Globally synchronized monetary policy tightening has heightened recession risk, says RBI Governor Shaktikanta Das


RBI Governor Shaktikanta Das

Photo: BCCL

New Delhi: The Reserve Bank of India has raised the key rate – the repo rate – by 50 basis points (bps) each in the previous three reviews, except for a 40bp increase in an off-cycle monetary policy in May. Not only the RBI, but the US Federal Reserve and the European Central Bank have also raised interest rates to keep inflation under control.
This synchronized tightening of monetary policy globally has gradually increased the risk of a hard landing, that is, a recession to control inflation, RBI Governor Shaktikanta Das said. He, however, said India was placed differently.
Das’ latest comment takes on even greater significance when considered in relation to UK Chancellor Jeremy Hunt’s acknowledgment that the country is in recession. Similar signs are seen across the US where big companies like Meta, Amazon, Twitter are laying off employees en masse amid recession fears. The ECB also said a recession in the 19 countries that use the euro has become more likely.

Speaking at the RBI on Saturday at the Department of Economic and Policy Research’s annual research conference, Governor Das noted that the world has been hit by three shocks since March 2020 – the pandemic, the war in Europe and the aggressive tightening of monetary policy across countries.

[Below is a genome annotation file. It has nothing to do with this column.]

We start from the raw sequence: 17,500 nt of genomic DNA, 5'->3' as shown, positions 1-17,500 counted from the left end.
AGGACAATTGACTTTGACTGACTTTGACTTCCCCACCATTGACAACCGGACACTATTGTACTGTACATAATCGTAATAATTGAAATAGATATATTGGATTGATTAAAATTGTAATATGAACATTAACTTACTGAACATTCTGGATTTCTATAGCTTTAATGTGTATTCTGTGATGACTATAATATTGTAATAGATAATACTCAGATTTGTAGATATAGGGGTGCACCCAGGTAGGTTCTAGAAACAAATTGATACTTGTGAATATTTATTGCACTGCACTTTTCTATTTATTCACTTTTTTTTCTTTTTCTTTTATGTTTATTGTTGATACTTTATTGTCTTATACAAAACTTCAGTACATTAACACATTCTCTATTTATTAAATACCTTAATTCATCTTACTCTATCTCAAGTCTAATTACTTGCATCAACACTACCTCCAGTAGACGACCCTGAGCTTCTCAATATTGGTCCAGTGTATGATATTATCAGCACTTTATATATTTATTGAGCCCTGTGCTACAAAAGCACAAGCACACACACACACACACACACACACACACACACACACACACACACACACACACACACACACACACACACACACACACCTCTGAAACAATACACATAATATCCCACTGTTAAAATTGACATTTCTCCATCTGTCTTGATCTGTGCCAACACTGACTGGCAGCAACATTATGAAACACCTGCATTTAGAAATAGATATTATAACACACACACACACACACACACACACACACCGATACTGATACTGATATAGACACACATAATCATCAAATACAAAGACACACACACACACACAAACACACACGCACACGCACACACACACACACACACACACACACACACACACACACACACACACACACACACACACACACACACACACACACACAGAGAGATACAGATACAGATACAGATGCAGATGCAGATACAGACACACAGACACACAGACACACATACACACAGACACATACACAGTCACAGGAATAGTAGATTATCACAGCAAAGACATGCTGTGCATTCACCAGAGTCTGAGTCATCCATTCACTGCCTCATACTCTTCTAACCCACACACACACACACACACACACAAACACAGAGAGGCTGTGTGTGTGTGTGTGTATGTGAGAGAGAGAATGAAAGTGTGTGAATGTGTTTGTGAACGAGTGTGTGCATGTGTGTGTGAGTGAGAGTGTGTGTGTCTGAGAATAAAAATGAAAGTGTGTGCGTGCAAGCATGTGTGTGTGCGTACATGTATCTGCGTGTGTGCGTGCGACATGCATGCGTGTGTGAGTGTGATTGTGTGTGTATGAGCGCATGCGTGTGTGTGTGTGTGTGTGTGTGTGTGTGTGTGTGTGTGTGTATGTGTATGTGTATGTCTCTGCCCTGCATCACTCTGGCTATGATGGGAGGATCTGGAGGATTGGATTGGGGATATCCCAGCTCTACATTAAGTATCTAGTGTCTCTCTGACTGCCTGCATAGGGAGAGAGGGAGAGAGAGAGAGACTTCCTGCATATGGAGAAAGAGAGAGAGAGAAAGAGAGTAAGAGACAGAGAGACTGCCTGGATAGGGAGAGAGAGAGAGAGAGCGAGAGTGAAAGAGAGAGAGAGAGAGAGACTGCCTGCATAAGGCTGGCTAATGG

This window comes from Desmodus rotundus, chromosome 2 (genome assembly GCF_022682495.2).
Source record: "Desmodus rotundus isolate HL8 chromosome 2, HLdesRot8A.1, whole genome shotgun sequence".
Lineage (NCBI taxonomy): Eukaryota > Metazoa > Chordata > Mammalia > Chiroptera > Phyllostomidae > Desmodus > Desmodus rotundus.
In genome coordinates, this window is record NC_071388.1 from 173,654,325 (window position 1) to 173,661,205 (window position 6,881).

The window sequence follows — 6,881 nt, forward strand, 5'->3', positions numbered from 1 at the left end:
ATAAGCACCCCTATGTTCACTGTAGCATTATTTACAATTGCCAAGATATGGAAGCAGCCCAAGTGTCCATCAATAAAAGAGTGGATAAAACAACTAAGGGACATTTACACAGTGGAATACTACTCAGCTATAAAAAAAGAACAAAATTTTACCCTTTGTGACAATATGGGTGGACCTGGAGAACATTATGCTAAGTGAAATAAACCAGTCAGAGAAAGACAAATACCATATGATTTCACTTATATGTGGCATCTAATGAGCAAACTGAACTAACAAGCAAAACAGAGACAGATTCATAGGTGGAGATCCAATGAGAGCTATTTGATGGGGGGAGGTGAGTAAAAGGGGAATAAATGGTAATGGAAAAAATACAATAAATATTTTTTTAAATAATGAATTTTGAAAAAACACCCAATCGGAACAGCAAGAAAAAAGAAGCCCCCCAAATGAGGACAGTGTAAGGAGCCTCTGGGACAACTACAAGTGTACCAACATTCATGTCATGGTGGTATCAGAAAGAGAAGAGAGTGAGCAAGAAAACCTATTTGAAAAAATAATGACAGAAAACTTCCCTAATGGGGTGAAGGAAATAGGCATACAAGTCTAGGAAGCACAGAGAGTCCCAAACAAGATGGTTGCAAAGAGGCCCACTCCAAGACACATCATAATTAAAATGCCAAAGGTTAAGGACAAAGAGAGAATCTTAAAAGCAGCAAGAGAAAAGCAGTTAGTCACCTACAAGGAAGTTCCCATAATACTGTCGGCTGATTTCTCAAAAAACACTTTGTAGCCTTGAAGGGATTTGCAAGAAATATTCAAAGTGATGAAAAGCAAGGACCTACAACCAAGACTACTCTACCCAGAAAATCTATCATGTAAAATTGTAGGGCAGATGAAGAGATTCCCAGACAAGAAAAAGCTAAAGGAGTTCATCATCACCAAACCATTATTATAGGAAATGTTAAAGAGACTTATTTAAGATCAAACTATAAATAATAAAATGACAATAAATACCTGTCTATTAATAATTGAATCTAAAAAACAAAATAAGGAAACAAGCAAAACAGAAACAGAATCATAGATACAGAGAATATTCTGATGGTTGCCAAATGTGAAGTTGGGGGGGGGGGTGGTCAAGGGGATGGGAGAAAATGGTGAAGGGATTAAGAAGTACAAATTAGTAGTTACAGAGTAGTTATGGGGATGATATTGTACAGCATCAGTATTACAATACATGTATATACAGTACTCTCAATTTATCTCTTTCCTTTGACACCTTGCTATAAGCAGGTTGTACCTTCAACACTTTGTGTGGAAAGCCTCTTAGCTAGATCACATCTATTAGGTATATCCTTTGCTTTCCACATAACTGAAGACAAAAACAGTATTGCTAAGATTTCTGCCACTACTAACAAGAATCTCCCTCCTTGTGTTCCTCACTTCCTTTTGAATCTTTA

Policy responses must be swift and far-reaching to contain adverse effects on overall macro-financial conditions as well as sectoral vulnerabilities, he said. “While inflation in systemically important advanced economies has proven to be persistent rather than transitory, the third shock has taken the form of aggressive monetary policy tightening by the US Fed and relentless appreciation of the US dollar,” Das added.

“The synchronized tightening of monetary policy around the world has gradually increased the risk of a hard landing, ie a recession to bring inflation under control. India is however placed differently,” Das said. A recession is characterized by a shrinking economy.

The central bank has predicted a 7% growth for the Indian economy for the current financial year.

The RBI Governor also pointed out that the pre-pandemic world seems to be a distant memory, global growth momentum is waning and domestically we are experiencing a slowdown in growth.

“The main challenge was to understand the reasons for the observed decline in growth and to propose structural reforms and other policy changes. Domestic inflation, on the other hand, was brought down to 3.9% on average during the flexible inflation targeting regime,” Das said. At the same time, globally, widespread discontent with the negative fallout from globalization has led to a growing shift towards protectionist policies, challenging the prevailing wisdom of greater openness to maximize economic well-being. , he added.


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